Canadian population, by age
The Canadian population is aging
The aging of the Canadian population is due to a number of factors. A major one is the relatively large baby boom generation (born from 1946 to 1966), which is fast approaching retirement age. Another contributing factor is the long-term decline in the number of children per woman, which has fluctuated around 1.5 since 2000, compared with about 3.9 in the second half of the 1950s. The increase in life expectancy, which is now 82.7 years for women and 78.0 years for men, also plays a role in population aging.
It is anticipated that more than one in three Canadians will be 55 and over by 2027, compared with almost one in five in 2007. As the proportion of older people increases over the next quarter century, the proportion of children, young adults and middle-aged adults will likely continue to decline. As a result, fewer young people are expected to enter the work force to take the place of retirees. According to the 2006 Census, there were only 1.9 people aged 20 to 34 in the labour force for every participant aged 55 and over, down from 3.7 in 1981.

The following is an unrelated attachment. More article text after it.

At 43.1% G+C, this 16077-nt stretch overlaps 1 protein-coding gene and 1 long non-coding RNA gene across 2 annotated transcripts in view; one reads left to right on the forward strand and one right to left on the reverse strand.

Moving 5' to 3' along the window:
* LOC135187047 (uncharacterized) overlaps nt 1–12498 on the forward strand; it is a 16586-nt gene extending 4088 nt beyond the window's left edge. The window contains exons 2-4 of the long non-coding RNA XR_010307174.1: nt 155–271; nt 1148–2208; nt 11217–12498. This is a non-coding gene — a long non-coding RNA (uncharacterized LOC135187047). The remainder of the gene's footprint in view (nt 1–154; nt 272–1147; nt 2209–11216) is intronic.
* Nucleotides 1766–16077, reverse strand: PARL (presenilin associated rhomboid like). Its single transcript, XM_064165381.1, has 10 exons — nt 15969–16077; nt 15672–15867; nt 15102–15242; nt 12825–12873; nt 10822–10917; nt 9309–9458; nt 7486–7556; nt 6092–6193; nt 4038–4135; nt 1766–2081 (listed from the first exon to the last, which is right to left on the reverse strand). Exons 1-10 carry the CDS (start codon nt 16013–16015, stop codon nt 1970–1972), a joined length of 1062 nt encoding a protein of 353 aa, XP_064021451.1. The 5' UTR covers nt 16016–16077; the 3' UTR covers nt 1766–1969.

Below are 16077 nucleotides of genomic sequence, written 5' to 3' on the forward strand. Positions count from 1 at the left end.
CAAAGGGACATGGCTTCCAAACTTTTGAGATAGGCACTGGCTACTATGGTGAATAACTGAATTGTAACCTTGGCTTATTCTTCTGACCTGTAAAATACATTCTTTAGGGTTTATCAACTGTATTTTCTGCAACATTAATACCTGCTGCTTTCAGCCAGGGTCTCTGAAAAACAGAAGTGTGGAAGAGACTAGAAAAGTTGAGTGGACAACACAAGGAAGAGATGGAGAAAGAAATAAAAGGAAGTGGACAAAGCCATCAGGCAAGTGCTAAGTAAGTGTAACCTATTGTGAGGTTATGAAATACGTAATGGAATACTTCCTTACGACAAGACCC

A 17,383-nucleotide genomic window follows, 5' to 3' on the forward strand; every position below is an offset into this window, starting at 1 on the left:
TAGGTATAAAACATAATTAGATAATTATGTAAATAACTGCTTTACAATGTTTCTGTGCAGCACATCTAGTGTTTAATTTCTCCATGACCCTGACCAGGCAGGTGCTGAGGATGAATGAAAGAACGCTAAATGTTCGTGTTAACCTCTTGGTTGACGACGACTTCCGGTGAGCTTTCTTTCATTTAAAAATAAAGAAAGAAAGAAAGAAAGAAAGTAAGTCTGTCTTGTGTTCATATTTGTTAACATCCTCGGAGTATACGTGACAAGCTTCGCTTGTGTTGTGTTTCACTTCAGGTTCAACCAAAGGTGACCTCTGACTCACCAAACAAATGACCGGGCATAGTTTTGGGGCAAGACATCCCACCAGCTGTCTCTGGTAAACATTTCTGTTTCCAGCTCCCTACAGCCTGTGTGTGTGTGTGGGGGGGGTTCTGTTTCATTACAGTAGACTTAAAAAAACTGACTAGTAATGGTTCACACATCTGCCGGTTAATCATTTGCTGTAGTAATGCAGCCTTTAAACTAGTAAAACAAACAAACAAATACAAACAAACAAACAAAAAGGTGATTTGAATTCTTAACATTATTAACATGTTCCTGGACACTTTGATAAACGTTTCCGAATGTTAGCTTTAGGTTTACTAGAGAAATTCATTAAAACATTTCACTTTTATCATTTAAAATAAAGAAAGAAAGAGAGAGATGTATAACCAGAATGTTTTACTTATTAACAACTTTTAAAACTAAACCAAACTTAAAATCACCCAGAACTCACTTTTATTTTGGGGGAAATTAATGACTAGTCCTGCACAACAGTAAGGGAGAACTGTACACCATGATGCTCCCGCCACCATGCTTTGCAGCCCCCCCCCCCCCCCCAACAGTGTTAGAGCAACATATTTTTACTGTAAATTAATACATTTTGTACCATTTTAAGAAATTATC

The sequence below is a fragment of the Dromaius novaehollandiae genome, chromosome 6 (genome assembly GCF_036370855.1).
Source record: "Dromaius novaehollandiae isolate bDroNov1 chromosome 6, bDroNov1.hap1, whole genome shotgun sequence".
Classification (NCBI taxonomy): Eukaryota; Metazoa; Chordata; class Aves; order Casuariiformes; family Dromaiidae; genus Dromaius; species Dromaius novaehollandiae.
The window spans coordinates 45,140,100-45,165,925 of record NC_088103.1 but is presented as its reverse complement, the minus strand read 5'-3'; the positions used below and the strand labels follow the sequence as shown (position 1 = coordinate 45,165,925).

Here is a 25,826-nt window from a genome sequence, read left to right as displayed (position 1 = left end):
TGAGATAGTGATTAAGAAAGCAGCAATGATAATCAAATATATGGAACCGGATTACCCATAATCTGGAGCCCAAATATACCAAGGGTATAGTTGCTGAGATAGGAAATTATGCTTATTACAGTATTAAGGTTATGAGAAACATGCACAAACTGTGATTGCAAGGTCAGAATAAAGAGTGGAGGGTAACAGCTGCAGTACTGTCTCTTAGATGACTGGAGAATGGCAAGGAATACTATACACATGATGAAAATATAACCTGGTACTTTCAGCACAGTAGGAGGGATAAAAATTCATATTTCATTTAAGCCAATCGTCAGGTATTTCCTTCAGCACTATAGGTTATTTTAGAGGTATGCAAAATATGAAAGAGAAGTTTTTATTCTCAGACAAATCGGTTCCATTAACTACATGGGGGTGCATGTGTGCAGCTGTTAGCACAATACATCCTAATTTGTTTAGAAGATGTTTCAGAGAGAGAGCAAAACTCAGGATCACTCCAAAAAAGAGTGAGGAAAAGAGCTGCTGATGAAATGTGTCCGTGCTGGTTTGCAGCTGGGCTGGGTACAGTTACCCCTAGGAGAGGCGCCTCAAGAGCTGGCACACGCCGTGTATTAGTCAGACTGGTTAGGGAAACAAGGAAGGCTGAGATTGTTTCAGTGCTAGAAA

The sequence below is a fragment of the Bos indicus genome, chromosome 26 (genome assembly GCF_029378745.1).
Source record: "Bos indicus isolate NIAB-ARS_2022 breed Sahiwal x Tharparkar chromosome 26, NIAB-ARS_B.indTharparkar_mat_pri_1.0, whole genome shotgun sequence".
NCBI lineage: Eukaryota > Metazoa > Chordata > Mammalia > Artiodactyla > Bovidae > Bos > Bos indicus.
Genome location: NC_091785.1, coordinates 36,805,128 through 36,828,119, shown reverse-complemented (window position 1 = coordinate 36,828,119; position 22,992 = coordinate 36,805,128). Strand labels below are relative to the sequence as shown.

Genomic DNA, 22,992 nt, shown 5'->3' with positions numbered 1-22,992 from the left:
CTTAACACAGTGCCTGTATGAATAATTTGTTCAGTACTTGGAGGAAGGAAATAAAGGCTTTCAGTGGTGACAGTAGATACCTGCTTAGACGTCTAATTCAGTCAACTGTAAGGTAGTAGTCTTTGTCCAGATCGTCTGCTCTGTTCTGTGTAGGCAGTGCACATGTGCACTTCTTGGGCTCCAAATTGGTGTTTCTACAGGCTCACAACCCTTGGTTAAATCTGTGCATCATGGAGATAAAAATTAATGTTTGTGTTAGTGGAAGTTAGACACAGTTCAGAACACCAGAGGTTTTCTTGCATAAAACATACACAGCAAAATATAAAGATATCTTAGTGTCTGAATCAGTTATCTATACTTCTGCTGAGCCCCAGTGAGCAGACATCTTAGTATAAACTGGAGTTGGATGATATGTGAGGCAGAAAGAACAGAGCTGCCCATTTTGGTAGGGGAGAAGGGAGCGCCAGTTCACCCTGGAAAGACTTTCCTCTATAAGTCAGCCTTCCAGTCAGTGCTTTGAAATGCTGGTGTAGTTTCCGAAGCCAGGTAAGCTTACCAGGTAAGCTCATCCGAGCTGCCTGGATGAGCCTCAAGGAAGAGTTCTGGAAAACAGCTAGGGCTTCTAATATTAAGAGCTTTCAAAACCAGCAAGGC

The imminent retirement of many baby boomers will have a significant impact on the Canadian labour market. Aside from the aging of the work force, the participation rate is expected to start falling over the next few years. Having peaked at nearly 68% in 2007, it is projected to shrink to about 60% by 2031. However, if age-specific participation rates continue to follow the upward trend that began in recent years, the decline in the overall participation rate, while inevitable, could be delayed slightly.
Distribution of the Canadian population, by age, 1997, 2007, 2017 and 2027
Source: Statistics Canada, Demography Division, CANSIM tables 051-0001 and 052-0004.
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